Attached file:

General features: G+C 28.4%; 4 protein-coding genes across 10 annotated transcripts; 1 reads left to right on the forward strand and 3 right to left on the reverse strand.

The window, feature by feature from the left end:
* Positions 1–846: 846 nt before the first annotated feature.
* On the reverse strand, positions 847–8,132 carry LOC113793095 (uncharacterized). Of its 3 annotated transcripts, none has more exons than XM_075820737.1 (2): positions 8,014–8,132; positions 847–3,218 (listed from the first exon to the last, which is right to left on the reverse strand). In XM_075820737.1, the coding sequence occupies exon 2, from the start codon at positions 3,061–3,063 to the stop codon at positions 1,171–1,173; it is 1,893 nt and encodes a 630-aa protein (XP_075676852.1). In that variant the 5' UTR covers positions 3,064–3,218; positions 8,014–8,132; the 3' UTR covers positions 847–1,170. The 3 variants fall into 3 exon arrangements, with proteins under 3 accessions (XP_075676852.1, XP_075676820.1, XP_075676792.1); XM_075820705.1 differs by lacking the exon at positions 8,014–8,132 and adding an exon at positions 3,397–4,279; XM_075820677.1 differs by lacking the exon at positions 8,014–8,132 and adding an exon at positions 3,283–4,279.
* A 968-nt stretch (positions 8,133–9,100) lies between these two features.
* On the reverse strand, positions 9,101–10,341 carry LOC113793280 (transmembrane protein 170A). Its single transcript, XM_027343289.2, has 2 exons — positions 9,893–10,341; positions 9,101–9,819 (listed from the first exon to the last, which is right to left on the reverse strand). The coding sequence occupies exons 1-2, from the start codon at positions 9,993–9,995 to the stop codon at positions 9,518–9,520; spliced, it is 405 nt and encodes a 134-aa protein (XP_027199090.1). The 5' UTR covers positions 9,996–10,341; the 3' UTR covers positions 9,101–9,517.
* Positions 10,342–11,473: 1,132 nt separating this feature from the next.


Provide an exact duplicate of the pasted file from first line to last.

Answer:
General features: G+C 28.4%; 4 protein-coding genes across 10 annotated transcripts; 1 reads left to right on the forward strand and 3 right to left on the reverse strand.

The window, feature by feature from the left end:
* Positions 1–846: 846 nt before the first annotated feature.
* On the reverse strand, positions 847–8,132 carry LOC113793095 (uncharacterized). Of its 3 annotated transcripts, none has more exons than XM_075820737.1 (2): positions 8,014–8,132; positions 847–3,218 (listed from the first exon to the last, which is right to left on the reverse strand). In XM_075820737.1, the coding sequence occupies exon 2, from the start codon at positions 3,061–3,063 to the stop codon at positions 1,171–1,173; it is 1,893 nt and encodes a 630-aa protein (XP_075676852.1). In that variant the 5' UTR covers positions 3,064–3,218; positions 8,014–8,132; the 3' UTR covers positions 847–1,170. The 3 variants fall into 3 exon arrangements, with proteins under 3 accessions (XP_075676852.1, XP_075676820.1, XP_075676792.1); XM_075820705.1 differs by lacking the exon at positions 8,014–8,132 and adding an exon at positions 3,397–4,279; XM_075820677.1 differs by lacking the exon at positions 8,014–8,132 and adding an exon at positions 3,283–4,279.
* A 968-nt stretch (positions 8,133–9,100) lies between these two features.
* On the reverse strand, positions 9,101–10,341 carry LOC113793280 (transmembrane protein 170A). Its single transcript, XM_027343289.2, has 2 exons — positions 9,893–10,341; positions 9,101–9,819 (listed from the first exon to the last, which is right to left on the reverse strand). The coding sequence occupies exons 1-2, from the start codon at positions 9,993–9,995 to the stop codon at positions 9,518–9,520; spliced, it is 405 nt and encodes a 134-aa protein (XP_027199090.1). The 5' UTR covers positions 9,996–10,341; the 3' UTR covers positions 9,101–9,517.
* Positions 10,342–11,473: 1,132 nt separating this feature from the next.